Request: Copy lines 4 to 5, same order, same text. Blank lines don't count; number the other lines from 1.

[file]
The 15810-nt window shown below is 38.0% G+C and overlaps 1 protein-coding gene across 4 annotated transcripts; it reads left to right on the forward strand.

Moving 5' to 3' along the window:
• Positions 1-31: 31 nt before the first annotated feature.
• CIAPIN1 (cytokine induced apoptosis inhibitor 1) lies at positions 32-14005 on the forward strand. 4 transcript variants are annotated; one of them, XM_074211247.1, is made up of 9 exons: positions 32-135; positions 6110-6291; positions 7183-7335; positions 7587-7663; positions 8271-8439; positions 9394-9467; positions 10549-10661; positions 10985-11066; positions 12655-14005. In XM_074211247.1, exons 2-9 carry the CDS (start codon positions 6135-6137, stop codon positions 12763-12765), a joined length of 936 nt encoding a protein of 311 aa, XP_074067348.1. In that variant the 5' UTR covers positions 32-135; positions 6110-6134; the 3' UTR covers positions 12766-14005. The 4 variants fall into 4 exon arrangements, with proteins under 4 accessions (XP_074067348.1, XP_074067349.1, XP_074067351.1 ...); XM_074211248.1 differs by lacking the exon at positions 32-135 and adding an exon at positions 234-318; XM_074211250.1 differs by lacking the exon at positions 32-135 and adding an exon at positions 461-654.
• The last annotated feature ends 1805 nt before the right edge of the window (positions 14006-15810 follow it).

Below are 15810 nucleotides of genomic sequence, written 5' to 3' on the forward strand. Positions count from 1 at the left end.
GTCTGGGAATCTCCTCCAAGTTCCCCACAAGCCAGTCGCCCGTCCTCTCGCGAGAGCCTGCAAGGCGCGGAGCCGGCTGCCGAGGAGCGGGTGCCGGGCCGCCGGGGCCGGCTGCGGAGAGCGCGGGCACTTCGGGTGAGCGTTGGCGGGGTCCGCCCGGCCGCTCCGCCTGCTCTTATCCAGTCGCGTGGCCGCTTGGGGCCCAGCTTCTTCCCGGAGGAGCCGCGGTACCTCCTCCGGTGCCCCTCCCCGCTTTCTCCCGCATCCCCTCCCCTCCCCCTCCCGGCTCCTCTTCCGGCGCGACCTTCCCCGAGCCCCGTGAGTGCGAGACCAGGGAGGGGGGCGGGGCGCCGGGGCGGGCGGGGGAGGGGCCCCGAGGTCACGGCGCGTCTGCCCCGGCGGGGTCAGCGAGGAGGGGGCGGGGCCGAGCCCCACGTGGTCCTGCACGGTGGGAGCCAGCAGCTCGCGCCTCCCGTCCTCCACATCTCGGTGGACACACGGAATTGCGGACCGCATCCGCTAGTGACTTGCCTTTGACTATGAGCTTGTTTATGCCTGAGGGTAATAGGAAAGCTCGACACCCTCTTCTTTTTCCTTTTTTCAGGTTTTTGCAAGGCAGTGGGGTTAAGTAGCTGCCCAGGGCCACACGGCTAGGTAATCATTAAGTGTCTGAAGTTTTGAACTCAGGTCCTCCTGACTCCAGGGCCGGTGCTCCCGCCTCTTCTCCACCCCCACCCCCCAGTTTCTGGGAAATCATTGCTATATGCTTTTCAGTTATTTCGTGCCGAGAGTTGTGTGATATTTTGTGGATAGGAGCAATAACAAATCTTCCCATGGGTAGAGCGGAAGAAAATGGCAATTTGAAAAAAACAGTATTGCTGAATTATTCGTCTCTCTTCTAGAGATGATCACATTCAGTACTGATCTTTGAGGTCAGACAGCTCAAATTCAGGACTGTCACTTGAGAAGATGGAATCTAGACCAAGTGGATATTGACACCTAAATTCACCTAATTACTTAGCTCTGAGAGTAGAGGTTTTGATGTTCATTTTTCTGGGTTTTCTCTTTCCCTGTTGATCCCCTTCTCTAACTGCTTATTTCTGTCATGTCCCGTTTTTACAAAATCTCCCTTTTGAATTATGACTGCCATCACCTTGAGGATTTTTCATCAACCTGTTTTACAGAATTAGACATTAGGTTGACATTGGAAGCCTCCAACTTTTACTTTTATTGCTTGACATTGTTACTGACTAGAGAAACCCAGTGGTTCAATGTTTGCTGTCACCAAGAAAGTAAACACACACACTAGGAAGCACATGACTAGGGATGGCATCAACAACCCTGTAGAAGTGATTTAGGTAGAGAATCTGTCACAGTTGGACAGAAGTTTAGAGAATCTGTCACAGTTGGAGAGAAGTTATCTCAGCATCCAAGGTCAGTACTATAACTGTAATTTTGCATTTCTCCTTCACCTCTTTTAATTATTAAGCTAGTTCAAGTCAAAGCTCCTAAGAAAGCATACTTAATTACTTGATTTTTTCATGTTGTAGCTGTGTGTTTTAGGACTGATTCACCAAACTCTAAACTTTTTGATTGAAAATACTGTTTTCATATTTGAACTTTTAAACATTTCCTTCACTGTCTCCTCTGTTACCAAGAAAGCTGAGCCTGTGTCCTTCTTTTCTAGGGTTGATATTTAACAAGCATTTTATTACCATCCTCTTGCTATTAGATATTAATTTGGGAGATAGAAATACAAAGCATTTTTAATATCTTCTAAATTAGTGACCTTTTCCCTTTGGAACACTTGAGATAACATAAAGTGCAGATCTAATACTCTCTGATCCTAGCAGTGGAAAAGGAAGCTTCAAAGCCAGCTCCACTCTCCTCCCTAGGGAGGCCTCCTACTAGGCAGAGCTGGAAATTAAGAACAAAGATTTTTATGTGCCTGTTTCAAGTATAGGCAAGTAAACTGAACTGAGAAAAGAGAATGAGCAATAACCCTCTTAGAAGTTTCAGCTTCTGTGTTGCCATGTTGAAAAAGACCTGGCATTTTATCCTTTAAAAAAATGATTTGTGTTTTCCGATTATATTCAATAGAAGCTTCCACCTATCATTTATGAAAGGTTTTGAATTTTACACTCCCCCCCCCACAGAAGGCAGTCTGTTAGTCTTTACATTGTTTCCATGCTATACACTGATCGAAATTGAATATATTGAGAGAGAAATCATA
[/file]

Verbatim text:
• CIAPIN1 (cytokine induced apoptosis inhibitor 1) lies at positions 32-14005 on the forward strand. 4 transcript variants are annotated; one of them, XM_074211247.1, is made up of 9 exons: positions 32-135; positions 6110-6291; positions 7183-7335; positions 7587-7663; positions 8271-8439; positions 9394-9467; positions 10549-10661; positions 10985-11066; positions 12655-14005. In XM_074211247.1, exons 2-9 carry the CDS (start codon positions 6135-6137, stop codon positions 12763-12765), a joined length of 936 nt encoding a protein of 311 aa, XP_074067348.1. In that variant the 5' UTR covers positions 32-135; positions 6110-6134; the 3' UTR covers positions 12766-14005. The 4 variants fall into 4 exon arrangements, with proteins under 4 accessions (XP_074067348.1, XP_074067349.1, XP_074067351.1 ...); XM_074211248.1 differs by lacking the exon at positions 32-135 and adding an exon at positions 234-318; XM_074211250.1 differs by lacking the exon at positions 32-135 and adding an exon at positions 461-654.
• The last annotated feature ends 1805 nt before the right edge of the window (positions 14006-15810 follow it).